Now all roads lead to France and heavy is the tread
Of the living; but the dead returning lightly dance.
Edward Thomas, Roads

Wednesday, July 20, 2016

Gregori Rasputin: Ten New Things I Learned About History's Most Famous Russian

1.  There is actually a Grigori Rasputin Museum run by what seem to be serious collectors and archivists.  It stands in the Siberian hometown of the monk, Pokrovskoe, and is operated by Vladimir and Maria Smirnov. By the way, the Smirnovs are the source of the claim that Rasputin is history's most famous Russian. I am sure this has nothing to do with promoting the museum.

2.  The Smirnovs discovered Grigori's birth date in parish records to be 9 January 1869.

3. Rasputin had three children – daughters Matryona and Varya, and son Dmitry. As of 2012 he had one authenticated great-granddaughter still alive in Paris by the name of Laurance Io-Solovieff.  Naturally, there have been hundreds of claimants to be illegitimate descendants of him.

Rasputin Museum at Pokrovskoe

4. Rasputin was something of an early vegan, he abstained from eating meat or milk.

5. Although illiterate he knew the Holy Scripture by heart and recited it for both church officials and the Tsar's family.

6. The Smirnovs dispute the claim that Rasputin was poisoned with cyanide at one stage in his murder. They cite a corner's report that did not find any poison in his blood.

7.  His hometown folks loved him. He helped his neighbors, built a church there, and gave gingerbread to the kids.

Personal Artifacts at the Museum

8.  Like American gangster John Dillinger, the prodigiousness and preservation of Rasputin's penis is the source endless rumor and speculation.  

9. Two months before their murder, the former tsar and his family passed through Pokrovskoe and stood outside Grigori's house.

10.  Apparently, Rasputin founded a temperance society.

Sources:  The Moscow Times, Russia Beyond the Headlines


  1. "Rasputin was something of an early vegan, he abstained from eating meat or milk"

    I suspect that was an extension of the Orthodox fasting regimen, extended out beyond that which was required. The Orthodox have more calendar days requiring fasting and abstention from foods than the Catholic Church, which also features them, do and the Orthodox abstention from foods is more extensive than the Catholic Church's, which more people are familiar with in the west. At least according to what I've heard, the Russian Orthodox Church is notable for having a lot of periods requiring this discipline, or at least it was so notable at one time.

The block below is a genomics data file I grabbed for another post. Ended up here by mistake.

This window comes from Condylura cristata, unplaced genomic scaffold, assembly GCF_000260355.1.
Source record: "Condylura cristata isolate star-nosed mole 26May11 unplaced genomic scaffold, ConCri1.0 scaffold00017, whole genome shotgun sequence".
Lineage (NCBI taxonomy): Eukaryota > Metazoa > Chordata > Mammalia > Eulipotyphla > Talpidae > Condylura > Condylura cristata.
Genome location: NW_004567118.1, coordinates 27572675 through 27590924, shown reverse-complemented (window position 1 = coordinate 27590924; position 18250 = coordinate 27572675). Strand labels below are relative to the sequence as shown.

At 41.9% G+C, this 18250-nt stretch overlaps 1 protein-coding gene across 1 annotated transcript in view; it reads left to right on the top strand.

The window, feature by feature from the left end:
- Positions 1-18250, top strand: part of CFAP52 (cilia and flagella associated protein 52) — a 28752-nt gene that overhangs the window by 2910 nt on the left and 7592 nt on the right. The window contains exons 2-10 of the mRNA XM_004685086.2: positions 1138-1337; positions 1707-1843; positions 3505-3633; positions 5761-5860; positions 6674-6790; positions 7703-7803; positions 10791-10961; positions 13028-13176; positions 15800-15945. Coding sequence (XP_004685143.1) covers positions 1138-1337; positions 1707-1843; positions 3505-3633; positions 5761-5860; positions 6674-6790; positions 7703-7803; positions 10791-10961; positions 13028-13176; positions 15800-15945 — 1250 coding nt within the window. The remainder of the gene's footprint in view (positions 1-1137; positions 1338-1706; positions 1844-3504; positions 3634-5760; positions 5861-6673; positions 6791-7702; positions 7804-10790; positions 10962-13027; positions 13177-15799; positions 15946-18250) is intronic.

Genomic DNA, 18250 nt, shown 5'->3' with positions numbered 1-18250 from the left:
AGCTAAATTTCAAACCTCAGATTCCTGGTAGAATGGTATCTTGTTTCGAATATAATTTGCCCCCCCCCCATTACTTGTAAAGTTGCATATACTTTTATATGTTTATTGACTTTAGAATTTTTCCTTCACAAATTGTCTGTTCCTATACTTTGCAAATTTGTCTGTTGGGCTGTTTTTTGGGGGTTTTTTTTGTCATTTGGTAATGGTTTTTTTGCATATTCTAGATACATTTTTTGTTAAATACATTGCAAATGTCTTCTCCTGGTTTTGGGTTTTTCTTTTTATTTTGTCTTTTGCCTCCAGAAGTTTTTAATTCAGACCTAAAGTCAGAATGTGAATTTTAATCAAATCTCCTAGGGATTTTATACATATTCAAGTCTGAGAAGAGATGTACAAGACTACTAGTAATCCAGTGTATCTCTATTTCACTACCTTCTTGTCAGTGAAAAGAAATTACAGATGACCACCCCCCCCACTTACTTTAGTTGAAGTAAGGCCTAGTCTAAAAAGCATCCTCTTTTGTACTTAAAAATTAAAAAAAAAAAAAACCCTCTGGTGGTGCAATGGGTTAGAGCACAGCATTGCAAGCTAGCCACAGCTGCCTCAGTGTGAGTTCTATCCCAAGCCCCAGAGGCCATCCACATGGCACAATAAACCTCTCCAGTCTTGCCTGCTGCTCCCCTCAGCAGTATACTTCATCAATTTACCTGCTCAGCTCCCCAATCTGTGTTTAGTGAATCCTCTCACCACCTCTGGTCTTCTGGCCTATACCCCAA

I guess its worth noting that, contrary to common belief, he was not a Russian Orthodox monk nor any sort of official religious.

  2. Yes, there is an unofficial tradition of self-acknowledged "holy men" in the Orthodox religious culture of Russia. Rasputin was one of these and quite successful at it. He played on the simple holy peasant theme.

  3. I used to go as Rasputin for Halloween. It never amounted to anything - people would just say "hello Bryan." Sigh.

  4. Replies
    1. And perhaps the only figure of the Russian revolutionary period to have a party song dedicated to him, that being the disco piece "Rasputin" by Boney M.

  5. Rasputin's Daughter by Robert Alexander is a pretty good read, as is The Kitchen Boy, two of his many Romanov-themed novels. Then of course there are his Music and Movie stores, located on Telegraph in Berkeley and the Haight in SF, because, really, as a man of the people, where else would they be.....

  6. To borrow some lines from the "Manchurian Candidate" (not verbatim: "Rasputin was the kindest, bravest, most loving human being I have ever known". Come on number 8 above seems pretty much of a stretch.

    1. You might want to do a Google search for "R + p" and see what you discover, Parnelli.